Oil futures rallied on Friday with US crude up 10% in the week and global benchmark Brent gaining 5% on fears of a US military attack on Iran that would disrupt flows from the Middle East, which provides more than a fifth of the world’s oil output, Reuters reports.
“A lot of the oil produced in the world comes from very troubled areas, and occasionally we get reminders of that,” said Gene McGillian, vice president at Tradition Energy in Stamford, Connecticut.
The rise in US-Iranian tensions has largely driven the gains. An early July meeting of the Organisation of the Petroleum Exporting Countries and its allies to reassess production targets and a potential softening of trade tensions between the United States and China were also supporting prices.
Brent crude was up 90 cents at $65.35 a barrel at 10:30 a.m. EDT [1430 GMT], on course for its first weekly gain in five weeks of 5.4%.
US West Texas Intermediate crude was up 67 cents at$57.74 a barrel, on track for a nearly 10% increase this week.
The US benchmark surged 5.4% and Brent jumped 4.3% on Thursday after Iran shot down a drone that the US claimed was in international airspace and Iran said was over its own territory.
US President Donald Trump said on Friday he had aborted a military strike on Iran because such a response to Tehran’s downing of the unmanned US surveillance drone would have caused a disproportionate loss of life.
Iranian officials told Reuters that Tehran had received a message from Trump through Oman overnight warning that a US attack on Iran was imminent.
The officials said they had responded by saying that any attack would have regional and international consequences. They also said Supreme Leader Ayatollah Ali Khamenei was against talks but that they would convey the US message to him.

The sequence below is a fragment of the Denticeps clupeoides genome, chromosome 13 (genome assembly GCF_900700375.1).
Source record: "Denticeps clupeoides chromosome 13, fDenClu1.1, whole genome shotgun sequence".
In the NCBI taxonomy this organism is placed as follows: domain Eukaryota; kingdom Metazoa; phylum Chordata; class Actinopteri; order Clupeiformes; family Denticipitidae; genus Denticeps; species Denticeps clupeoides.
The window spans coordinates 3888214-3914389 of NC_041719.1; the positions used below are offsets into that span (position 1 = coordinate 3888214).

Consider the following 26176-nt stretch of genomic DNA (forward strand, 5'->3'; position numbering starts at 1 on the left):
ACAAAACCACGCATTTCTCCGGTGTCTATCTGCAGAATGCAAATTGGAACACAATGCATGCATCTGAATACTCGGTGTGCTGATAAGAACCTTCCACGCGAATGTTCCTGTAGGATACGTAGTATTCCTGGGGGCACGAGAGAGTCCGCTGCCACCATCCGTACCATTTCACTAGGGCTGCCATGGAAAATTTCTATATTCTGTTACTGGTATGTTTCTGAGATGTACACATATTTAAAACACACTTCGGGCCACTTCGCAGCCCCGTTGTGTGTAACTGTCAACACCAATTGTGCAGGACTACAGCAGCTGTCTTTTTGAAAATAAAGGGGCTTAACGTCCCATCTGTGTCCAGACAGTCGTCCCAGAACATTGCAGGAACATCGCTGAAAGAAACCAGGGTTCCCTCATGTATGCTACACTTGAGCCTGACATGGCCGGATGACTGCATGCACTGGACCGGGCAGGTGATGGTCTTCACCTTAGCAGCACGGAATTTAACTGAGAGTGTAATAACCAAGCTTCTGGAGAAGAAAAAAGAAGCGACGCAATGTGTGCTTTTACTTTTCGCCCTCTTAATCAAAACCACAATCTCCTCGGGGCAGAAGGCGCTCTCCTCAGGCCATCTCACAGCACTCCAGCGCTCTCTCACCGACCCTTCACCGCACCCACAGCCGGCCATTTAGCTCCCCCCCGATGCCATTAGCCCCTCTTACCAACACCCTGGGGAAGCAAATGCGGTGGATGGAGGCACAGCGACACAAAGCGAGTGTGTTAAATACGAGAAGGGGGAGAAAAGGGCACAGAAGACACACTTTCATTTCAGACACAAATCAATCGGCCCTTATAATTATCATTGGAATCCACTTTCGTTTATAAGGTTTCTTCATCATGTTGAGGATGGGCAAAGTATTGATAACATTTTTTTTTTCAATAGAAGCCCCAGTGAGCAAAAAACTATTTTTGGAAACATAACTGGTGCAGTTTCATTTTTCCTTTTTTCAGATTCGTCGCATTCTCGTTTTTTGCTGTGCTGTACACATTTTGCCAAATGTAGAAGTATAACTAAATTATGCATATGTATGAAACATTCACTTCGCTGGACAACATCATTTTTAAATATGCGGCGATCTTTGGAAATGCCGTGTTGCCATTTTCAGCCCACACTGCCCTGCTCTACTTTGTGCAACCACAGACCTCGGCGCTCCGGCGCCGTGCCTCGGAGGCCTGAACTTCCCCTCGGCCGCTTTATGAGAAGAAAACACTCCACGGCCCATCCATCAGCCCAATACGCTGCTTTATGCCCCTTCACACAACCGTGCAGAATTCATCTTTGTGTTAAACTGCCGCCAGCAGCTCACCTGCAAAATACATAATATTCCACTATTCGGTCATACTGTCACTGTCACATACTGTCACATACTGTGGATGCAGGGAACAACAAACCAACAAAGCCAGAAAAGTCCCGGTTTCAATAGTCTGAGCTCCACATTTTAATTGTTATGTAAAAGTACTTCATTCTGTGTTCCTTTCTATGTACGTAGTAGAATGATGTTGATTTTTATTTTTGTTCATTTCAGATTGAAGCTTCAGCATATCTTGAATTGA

Tensions have been on the rise since US sanctions on Iran severely reduced oil exports from OPEC’s third largest producer and as Washington has blamed Tehran, which denies any role, for a series of attacks on oil tankers in the Gulf.
“There is no doubt that a severe disruption to the transit of oil through this vulnerable route would be extremely serious,” said consultancy FGE Energy in a note.
The demand-side outlook has also improved, with appetite for risk assets rising after the European and the US central banks signalled possible rate cuts this week.
A weaker dollar also supported oil prices, making crude, usually priced in dollars, cheaper for buyers with other currencies.
Another macroeconomic factor supporting prices is the plan by Beijing and Washington to resume talks to resolve a trade tariff war that has hit economic growth prospects.
“Trade anxiety has died down, pushing energy prices higher as global growth will not be pressured by a prolonged tariff war,” said Alfonso Esparza, senior market analyst at OANDA.
Concern about slowing economic growth and a US-China trade dispute had pulled oil lower in recent weeks. That came after Brent reached a 2019-high above $75 in April.
The market was also awaiting weekly data on the US oil rig count, an indicator of future production. The United States has become the world’s top producer but the rig count has declined over the past six months as drillers cut spending to focus more on earnings growth instead of increased output.